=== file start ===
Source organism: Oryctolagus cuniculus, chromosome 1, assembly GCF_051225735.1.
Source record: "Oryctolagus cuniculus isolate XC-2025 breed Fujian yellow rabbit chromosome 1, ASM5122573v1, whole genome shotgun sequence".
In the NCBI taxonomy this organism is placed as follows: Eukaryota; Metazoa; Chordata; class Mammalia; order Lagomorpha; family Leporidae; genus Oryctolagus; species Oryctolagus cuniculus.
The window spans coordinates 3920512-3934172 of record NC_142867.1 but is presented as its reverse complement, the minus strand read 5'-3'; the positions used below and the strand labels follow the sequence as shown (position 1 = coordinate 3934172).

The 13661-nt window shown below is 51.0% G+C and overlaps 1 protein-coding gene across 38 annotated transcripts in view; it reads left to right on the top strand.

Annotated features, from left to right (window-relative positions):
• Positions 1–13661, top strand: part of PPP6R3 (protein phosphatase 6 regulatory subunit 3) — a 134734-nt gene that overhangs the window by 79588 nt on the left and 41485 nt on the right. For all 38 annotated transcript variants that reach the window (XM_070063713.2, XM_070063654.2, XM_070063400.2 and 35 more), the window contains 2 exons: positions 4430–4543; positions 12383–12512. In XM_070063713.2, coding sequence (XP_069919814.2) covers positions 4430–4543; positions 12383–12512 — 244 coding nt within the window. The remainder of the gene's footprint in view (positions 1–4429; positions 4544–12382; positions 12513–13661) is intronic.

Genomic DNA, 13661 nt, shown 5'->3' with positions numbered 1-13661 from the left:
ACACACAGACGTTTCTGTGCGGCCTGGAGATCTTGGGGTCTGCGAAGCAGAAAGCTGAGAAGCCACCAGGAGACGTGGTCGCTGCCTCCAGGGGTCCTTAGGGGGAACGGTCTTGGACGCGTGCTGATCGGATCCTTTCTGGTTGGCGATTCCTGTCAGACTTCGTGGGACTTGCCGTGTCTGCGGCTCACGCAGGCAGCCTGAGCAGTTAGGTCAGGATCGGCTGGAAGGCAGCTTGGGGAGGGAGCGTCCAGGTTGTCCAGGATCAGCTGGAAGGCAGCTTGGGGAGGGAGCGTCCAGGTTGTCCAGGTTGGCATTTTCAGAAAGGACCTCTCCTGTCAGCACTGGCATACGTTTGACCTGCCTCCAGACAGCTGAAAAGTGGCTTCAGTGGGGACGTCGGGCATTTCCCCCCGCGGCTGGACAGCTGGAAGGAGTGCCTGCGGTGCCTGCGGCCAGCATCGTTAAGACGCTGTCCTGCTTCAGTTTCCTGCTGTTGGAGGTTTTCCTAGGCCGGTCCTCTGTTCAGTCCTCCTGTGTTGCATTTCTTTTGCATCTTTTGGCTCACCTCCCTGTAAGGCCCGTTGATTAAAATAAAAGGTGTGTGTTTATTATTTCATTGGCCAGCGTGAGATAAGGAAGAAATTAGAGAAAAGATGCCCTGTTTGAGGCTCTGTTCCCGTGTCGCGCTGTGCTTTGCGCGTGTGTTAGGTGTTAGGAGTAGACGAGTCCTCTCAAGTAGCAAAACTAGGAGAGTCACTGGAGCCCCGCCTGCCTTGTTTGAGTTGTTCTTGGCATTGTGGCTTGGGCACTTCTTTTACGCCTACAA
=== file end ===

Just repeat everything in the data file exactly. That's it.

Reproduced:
Source organism: Oryctolagus cuniculus, chromosome 1, assembly GCF_051225735.1.
Source record: "Oryctolagus cuniculus isolate XC-2025 breed Fujian yellow rabbit chromosome 1, ASM5122573v1, whole genome shotgun sequence".
In the NCBI taxonomy this organism is placed as follows: Eukaryota; Metazoa; Chordata; class Mammalia; order Lagomorpha; family Leporidae; genus Oryctolagus; species Oryctolagus cuniculus.
The window spans coordinates 3920512-3934172 of record NC_142867.1 but is presented as its reverse complement, the minus strand read 5'-3'; the positions used below and the strand labels follow the sequence as shown (position 1 = coordinate 3934172).

The 13661-nt window shown below is 51.0% G+C and overlaps 1 protein-coding gene across 38 annotated transcripts in view; it reads left to right on the top strand.

Annotated features, from left to right (window-relative positions):
• Positions 1–13661, top strand: part of PPP6R3 (protein phosphatase 6 regulatory subunit 3) — a 134734-nt gene that overhangs the window by 79588 nt on the left and 41485 nt on the right. For all 38 annotated transcript variants that reach the window (XM_070063713.2, XM_070063654.2, XM_070063400.2 and 35 more), the window contains 2 exons: positions 4430–4543; positions 12383–12512. In XM_070063713.2, coding sequence (XP_069919814.2) covers positions 4430–4543; positions 12383–12512 — 244 coding nt within the window. The remainder of the gene's footprint in view (positions 1–4429; positions 4544–12382; positions 12513–13661) is intronic.

Genomic DNA, 13661 nt, shown 5'->3' with positions numbered 1-13661 from the left:
ACACACAGACGTTTCTGTGCGGCCTGGAGATCTTGGGGTCTGCGAAGCAGAAAGCTGAGAAGCCACCAGGAGACGTGGTCGCTGCCTCCAGGGGTCCTTAGGGGGAACGGTCTTGGACGCGTGCTGATCGGATCCTTTCTGGTTGGCGATTCCTGTCAGACTTCGTGGGACTTGCCGTGTCTGCGGCTCACGCAGGCAGCCTGAGCAGTTAGGTCAGGATCGGCTGGAAGGCAGCTTGGGGAGGGAGCGTCCAGGTTGTCCAGGATCAGCTGGAAGGCAGCTTGGGGAGGGAGCGTCCAGGTTGTCCAGGTTGGCATTTTCAGAAAGGACCTCTCCTGTCAGCACTGGCATACGTTTGACCTGCCTCCAGACAGCTGAAAAGTGGCTTCAGTGGGGACGTCGGGCATTTCCCCCCGCGGCTGGACAGCTGGAAGGAGTGCCTGCGGTGCCTGCGGCCAGCATCGTTAAGACGCTGTCCTGCTTCAGTTTCCTGCTGTTGGAGGTTTTCCTAGGCCGGTCCTCTGTTCAGTCCTCCTGTGTTGCATTTCTTTTGCATCTTTTGGCTCACCTCCCTGTAAGGCCCGTTGATTAAAATAAAAGGTGTGTGTTTATTATTTCATTGGCCAGCGTGAGATAAGGAAGAAATTAGAGAAAAGATGCCCTGTTTGAGGCTCTGTTCCCGTGTCGCGCTGTGCTTTGCGCGTGTGTTAGGTGTTAGGAGTAGACGAGTCCTCTCAAGTAGCAAAACTAGGAGAGTCACTGGAGCCCCGCCTGCCTTGTTTGAGTTGTTCTTGGCATTGTGGCTTGGGCACTTCTTTTACGCCTACAA